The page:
Archives of Women's Mental Health

, Volume 21, Issue 5, pp 505–516 | Cite as

Comparative effects of antidepressant medications and untreated major depression on pregnancy outcomes: a systematic review

  • Jentina Mitchell
  • Janice Goodman
Review Article


Psychopharmacological treatment of pregnant women is an area of continued controversy; extensive observational research on the use of antidepressant medications in pregnancy has found these medications to be associated with increased risk of spontaneous abortion, preterm delivery, and low birth weight. However, depression itself has also been associated with increased risk of those same outcomes, and only recently have researchers begun trying to compare treated with untreated depression. The purpose of this study was to conduct a systematic review of the literature to integrate those comparative studies and compare risks and benefits. PubMed, PsycInfo, and CINAHL searches; study selection; and data extraction were carried out using PRISMA guidelines. Eleven prospective observational and case-control studies were selected for final inclusion. Risk of low birth weight and related outcomes do not differ between antidepressant-treated pregnant women and untreated depressed women. Average gestational lengths tend to be slightly shorter with antidepressant use but it is unclear whether these differences are clinically meaningful or extend to preterm delivery. Very limited research on spontaneous abortion did not allow conclusions to be drawn regarding that outcome. The low number of studies meeting criteria highlights the need for further research to aid in risk-benefit analysis for women considering antidepressant use in pregnancy. While further research is necessary, discontinuing antidepressant treatment of major depression in pregnancy due to concerns about length of gestation, birth weight, or spontaneous abortion is not supported by the evidence available at this time.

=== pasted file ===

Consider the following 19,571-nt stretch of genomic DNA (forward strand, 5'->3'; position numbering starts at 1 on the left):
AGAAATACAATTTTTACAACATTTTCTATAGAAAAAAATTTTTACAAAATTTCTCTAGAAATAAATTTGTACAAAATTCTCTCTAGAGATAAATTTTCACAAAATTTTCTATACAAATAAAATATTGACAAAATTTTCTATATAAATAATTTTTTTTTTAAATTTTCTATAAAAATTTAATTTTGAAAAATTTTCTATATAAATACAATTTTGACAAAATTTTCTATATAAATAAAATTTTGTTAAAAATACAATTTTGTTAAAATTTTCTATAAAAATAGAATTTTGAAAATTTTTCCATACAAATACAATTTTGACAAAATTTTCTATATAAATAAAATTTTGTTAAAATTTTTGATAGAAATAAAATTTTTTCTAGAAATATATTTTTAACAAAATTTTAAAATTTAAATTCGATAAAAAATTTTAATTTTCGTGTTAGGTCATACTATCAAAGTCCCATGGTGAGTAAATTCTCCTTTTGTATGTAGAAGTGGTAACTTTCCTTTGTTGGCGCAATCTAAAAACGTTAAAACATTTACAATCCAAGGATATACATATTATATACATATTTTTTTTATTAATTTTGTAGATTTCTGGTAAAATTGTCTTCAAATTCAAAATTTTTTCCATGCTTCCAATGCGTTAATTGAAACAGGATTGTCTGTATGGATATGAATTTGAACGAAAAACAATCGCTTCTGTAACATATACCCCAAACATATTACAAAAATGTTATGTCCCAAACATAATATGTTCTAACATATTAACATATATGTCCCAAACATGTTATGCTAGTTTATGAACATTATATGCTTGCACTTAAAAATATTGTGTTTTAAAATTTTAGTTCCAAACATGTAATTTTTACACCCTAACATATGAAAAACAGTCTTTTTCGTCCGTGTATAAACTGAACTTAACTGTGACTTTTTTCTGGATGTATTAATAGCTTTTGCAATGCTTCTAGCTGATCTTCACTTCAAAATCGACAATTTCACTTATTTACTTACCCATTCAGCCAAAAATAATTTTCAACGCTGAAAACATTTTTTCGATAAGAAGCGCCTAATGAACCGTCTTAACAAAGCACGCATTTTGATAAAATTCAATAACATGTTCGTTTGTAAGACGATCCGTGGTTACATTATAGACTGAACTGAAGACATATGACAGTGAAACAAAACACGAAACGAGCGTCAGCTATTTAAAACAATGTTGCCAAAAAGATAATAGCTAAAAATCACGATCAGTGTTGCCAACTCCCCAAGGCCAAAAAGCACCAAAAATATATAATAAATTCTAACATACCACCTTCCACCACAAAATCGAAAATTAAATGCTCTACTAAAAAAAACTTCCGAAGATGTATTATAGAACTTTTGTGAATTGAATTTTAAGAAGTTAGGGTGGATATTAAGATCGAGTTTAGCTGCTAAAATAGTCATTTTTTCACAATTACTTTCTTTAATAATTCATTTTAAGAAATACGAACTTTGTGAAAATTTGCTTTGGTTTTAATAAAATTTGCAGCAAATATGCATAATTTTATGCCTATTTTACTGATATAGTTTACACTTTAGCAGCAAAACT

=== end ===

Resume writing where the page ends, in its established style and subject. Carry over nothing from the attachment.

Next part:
Peripartum depression Antidepressants Pregnancy Preterm birth Birth weight 



The authors thank Jessica Bell MS (MGH Institute of Health Professions) for assistance with database search strategy and Brendon Stubbs PhD (Kings College London) for advice on feasibility of meta-analysis.

Funding source


Compliance with ethical standards

Conflict of interest

The authors declare that they have no competing interests.

Ethical approval

This article does not contain any studies with human participants or animals performed by any of the authors.


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Copyright information

© Springer-Verlag GmbH Austria, part of Springer Nature 2018

Authors and Affiliations

  1. 1.MGH Institute of Health Professions, School of NursingBostonUSA

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